The increase in LINC complexes in the kud mutant cells raised the possibility that this might be a cause for the kud loss-of-function phenotypes. If so, reduction of LINC components in kud mutants should rescue the phenotypes. Confirming this, heterozygosity of msp300 reduced the apoptosis level (Fig. 6 C). In the double mutant clones of kud klar, in which Klar was removed completely from the kud mutant cells, apoptosis and cell size reductions were rescued significantly (Fig. 6, C and D). Interestingly, in the kud mutant clones, overexpression of the cytoplasmic domain of Klar (Klar-N; Fischer et al., 2004) significantly rescued apoptosis (Fig. 6 C). Because there was an accumulation of endogenous Klar at the plasma membrane where Klar-N was localized (Fig. 6, E and F) and mutant cells with an increase of Klar at the NE were reduced to 25.4% (n = 111), Klar-N seemed to rescue these abnormalities by trapping the endogenous Klar and thereby reducing its NE targeting. Furthermore, removing one copy of koi—thus theoretically halving the KASH protein content at the NE—was sufficient to rescue apoptosis in the kud mutant follicle cells (Fig. 6 C), suggesting that the increased LINC complex components at the NE were responsible for the phenotype.

Kud might suppress anchorage of the cytoskeleton-free KASH isoforms at the NE to maintain LINC functions

We wondered how LINC complexes could increase but become harmful for kud mutant cells because overexpression of Klar or Koi in the WT did not result in any defects as seen in the kud mutant follicles (not depicted). Endogenous KASH proteins exhibit various isoforms including those bearing the KASH domain but lacking the cytoskeleton-binding domain (Rajgor and Shanahan, 2013). Theoretically, these cytoskeleton-free KASH isoforms can compete with the KASH-binding sites at the NE to disrupt the LINC complex and thereby reduce nucleocytoskeletal connections. Consistently, in C. elegans and mice, overexpression of the KASH domain causes dominant-negative effects because it disrupts LINC complexes and displaces the endogenous KASH proteins from the NE (Starr and Han, 2002; Wilhelmsen et al., 2006; Starr, 2009). Similarly, we found that overexpression of the KASH domain disrupted myonuclear spacing (Fig. 5 G). Furthermore, we generated clones overexpressing KASH domains in WT follicle cells using a flip-out system (Struhl and Basler, 1993). This overexpression also displaced the endogenous Klar in 38% of follicle cells (n = 105; Fig. 7 A), although such overexpression did not cause any obvious defects (not depicted). This confirmed that increases in cytoskeleton-free KASH isoforms impair LINC function. We found that overexpression of the KASH domain of Klar significantly enhanced apoptosis in the kud mutant cells (Fig. 7 B). A previously described construct of this KASH domain (Klar-C; Guo et al., 2005) showed similar results (Fig. 7 B). These data indicate that defective LINC function leads to apoptosis upon loss of Kud, and that Kud prevents the apoptotic effect of the dominant-negative KASH domain. These results prompted us to examine whether Kud would affect the anchorage of the KASH domain at the NE. When clonally overexpressed in follicles, the KASH domain of Klar was localized at the NE of 82% of the cells (n = 233; Fig. 7 C). Interestingly, overexpression of Kud significantly reduced the NE distribution of the KASH domain: only 8% of the cells (n = 336) retained the NE localization (Fig. 7 D). This treatment did not affect anchorage of endogenous Klar at the NE (Fig. 7 E). These data indicate that Kud can suppress the anchorage of the cytoskeleton-free KASH domain at the NE to maintain LINC functions.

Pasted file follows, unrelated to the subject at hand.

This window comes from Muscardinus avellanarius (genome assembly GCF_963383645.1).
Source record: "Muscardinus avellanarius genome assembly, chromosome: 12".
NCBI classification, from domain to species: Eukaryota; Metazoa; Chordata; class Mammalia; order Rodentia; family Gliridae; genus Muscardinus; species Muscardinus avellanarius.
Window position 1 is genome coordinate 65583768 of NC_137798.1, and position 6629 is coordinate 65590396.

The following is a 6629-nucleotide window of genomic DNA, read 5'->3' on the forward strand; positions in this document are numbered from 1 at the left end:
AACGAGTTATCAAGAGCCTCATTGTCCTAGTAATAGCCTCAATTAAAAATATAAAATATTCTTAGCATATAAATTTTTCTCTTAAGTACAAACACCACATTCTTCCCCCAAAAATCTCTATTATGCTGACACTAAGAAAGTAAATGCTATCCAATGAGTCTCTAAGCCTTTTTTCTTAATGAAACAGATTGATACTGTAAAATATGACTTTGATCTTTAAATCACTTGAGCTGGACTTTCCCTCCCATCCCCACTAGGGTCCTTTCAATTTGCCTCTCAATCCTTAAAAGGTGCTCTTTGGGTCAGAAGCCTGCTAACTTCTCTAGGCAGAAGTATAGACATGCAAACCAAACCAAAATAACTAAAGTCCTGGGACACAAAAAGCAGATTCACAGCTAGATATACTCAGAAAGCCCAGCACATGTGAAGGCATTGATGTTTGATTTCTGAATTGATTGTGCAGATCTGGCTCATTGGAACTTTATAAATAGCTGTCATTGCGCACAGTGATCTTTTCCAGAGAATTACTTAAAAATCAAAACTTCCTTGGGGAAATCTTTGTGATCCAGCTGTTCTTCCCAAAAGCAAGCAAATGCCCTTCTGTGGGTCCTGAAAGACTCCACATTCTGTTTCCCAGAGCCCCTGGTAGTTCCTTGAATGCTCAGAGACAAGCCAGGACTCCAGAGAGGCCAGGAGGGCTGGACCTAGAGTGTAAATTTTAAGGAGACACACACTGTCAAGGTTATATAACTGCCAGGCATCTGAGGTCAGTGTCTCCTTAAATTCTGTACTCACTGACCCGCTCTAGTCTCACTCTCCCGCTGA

Kud might down-regulate the level of LINC complex components through autophagy